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Adopting a superior pose

The comedy 'US and Them' probes the special but fraying relationship between Britons and Americans.

June 29, 2003|Kristin Hohenadel | Special to The Times

London — Lately, world politics have been cropping up in various guises in the London theater -- from the West End hit "The Madness of George Dubya" to the Iraq references in Nicholas Hytner's production of "Henry V" at the National Theatre. Meanwhile, a sharp new comedy at the Hampstead Theatre in North London, "US and Them," explores the complex dance of friendship and the battle of egos between the British and the Americans.

As a critic for the Times of London wrote, "Relations between Britain and America have never been better -- and never worse. Britons have not hated Americans so passionately since 1776. Americans are Britain's beloved allies."

"US and Them" is not a political manifesto, however, but a comedy of manners. And in its bourgeois universe, the "us" and the "them" have as much to do with the divisions between men and women, husbands and wives, and parents and children, as with those between nations. Nevertheless, director Jennie Darnell says that by dissecting the souring friendship between a British and an American couple-- whose twentysomething children end up running off together -- "US and Them" illuminates not how we are separated, as the adage goes, by a common language, but how we are united by our competing senses of superiority.

"What I've always enjoyed about the play is that it takes two cultures who both feel superior for different reasons and puts them next to each other," Darnell says one morning in the theater's light-filled cafe. When Brits Martin (Hugh Bonneville) and Charlotte (Siobhan Redmond) and Americans Ed (Matthew Marsh) and Lori (Harriet Walter) first meet, they are enchanted by one another's superficial charms and struck by how much they seem to have in common, leaving their kids to make jokes about such cliches as bad English teeth and American incompetence at geography. But the play chronicles their subsequent falling-out with a complicated regard that led one London reviewer to call the relationship "vexed" and another to describe it as "doomed."

"I started writing the play about 18 months ago, and it became clear to me that there is no dramatic virtue in comparing a redneck, Bush-supporting American with a liberal English person," playwright Tamsin Oglesby says by phone. "That's too easy. That's the stuff of satire, and it lasts five minutes and it's very satisfying -- like candy -- and ultimately, the people who like it I think are converted anyway."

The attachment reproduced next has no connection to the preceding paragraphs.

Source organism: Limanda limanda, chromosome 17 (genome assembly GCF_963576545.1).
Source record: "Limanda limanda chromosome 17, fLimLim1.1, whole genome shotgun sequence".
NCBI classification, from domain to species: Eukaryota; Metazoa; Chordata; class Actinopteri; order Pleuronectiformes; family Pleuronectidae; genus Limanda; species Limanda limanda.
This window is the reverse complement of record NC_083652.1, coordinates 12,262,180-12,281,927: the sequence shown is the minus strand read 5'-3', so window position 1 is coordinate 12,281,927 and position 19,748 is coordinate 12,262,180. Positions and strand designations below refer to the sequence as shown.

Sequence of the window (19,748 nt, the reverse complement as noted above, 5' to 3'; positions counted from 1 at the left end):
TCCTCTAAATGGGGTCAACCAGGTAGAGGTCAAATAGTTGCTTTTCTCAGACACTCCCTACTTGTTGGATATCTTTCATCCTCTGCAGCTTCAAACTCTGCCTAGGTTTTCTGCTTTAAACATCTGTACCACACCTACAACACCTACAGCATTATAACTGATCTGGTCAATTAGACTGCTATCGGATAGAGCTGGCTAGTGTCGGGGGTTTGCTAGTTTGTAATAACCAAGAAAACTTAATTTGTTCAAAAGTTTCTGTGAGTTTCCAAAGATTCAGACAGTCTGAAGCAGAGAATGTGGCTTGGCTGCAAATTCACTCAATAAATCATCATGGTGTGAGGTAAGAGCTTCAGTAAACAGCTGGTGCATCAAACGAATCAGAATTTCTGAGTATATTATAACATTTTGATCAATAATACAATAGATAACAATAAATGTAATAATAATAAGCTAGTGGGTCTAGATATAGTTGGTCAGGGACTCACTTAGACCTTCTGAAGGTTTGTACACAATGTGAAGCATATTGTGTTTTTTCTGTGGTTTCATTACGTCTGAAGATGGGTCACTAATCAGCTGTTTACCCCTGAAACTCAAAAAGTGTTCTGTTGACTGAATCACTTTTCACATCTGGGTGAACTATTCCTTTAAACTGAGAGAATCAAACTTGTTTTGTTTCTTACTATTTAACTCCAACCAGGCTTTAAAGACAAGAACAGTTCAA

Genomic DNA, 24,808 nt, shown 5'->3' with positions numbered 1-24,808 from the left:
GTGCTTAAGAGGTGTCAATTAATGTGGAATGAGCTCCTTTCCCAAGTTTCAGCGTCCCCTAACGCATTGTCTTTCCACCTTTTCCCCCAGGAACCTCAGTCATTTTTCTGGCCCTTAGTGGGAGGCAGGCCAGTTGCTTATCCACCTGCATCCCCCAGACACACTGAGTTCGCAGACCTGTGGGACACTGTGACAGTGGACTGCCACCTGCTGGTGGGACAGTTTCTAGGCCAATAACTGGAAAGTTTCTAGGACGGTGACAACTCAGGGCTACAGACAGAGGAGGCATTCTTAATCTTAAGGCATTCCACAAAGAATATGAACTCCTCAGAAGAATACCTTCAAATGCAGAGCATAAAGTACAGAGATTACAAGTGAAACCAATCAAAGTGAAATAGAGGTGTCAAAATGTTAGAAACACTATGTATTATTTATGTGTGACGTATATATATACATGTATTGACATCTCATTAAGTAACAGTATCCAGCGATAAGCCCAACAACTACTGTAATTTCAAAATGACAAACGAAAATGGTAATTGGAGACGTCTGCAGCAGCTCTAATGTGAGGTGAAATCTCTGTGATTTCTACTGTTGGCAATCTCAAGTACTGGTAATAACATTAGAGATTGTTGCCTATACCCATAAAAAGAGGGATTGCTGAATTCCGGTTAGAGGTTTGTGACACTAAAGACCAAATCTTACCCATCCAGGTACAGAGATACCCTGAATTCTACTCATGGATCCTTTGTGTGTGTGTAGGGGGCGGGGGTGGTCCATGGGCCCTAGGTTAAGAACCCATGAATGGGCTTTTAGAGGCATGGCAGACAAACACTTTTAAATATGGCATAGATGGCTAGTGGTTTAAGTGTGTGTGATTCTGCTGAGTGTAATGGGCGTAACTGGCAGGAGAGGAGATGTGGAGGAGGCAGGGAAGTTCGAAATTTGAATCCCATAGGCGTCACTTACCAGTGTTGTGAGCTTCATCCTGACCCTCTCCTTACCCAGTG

Instead, Oglesby took upper-middle-class people from both sides of the Atlantic and portrayed them slowly driving one another mad, but not for the usual reasons.

"I really wanted to transpose what we might rather smugly think of being English characteristics with American characteristics, whilst remaining true to both countries and true to the characters," she says. "So the English couple are not intellectual and cultured and sophisticated and urbane by any means. And I wanted to give the Americans a much larger degree of intellectual and philosophical breadth than we generally think that Americans have, to be honest."

The Americans in Oglesby's play do not come off as ignorant or unworldly or unquestioningly nationalistic, just as pious, over-manicured, rule-bound ideologues bent on making a buck -- while their sex and family lives fade eerily into the background. Although Americans are routinely called racist by their European friends, it's the English character of Martin who is racist here, mistaking a Korean American for a Japanese man and using race as an insult when he doesn't get his way with shopkeepers and the like.

While the Americans are painted in the play as generous, hospitable and openhearted, the Brits are (albeit witty and human) hypocrites who fall in love with the smell of money on their first visit to the Americans' lush New York apartment and will do anything to court the people who might help them make a bundle of their own.

The play begins with the American couple announcing to their British friends that they plan to end the friendship. It then proceeds to trace the history of the fallout in flashback. At first, the earnestness with which the Americans seek to end the relationship is as much a source of irony as the hypocritical nature of the British, who choose to deal with such messy emotions behind their friends' backs. But by the end, the Brits are accusing the Americans of "dropping bombs on everyone who isn't like you," of living in a country run according to an "arbitrary set of self-regulating, self-serving made-up laws that allow rich people to get away with murder while everyone else has to watch them on television," and of failing to see that Sept. 11 was a demonstration that America's actions have "consequences."

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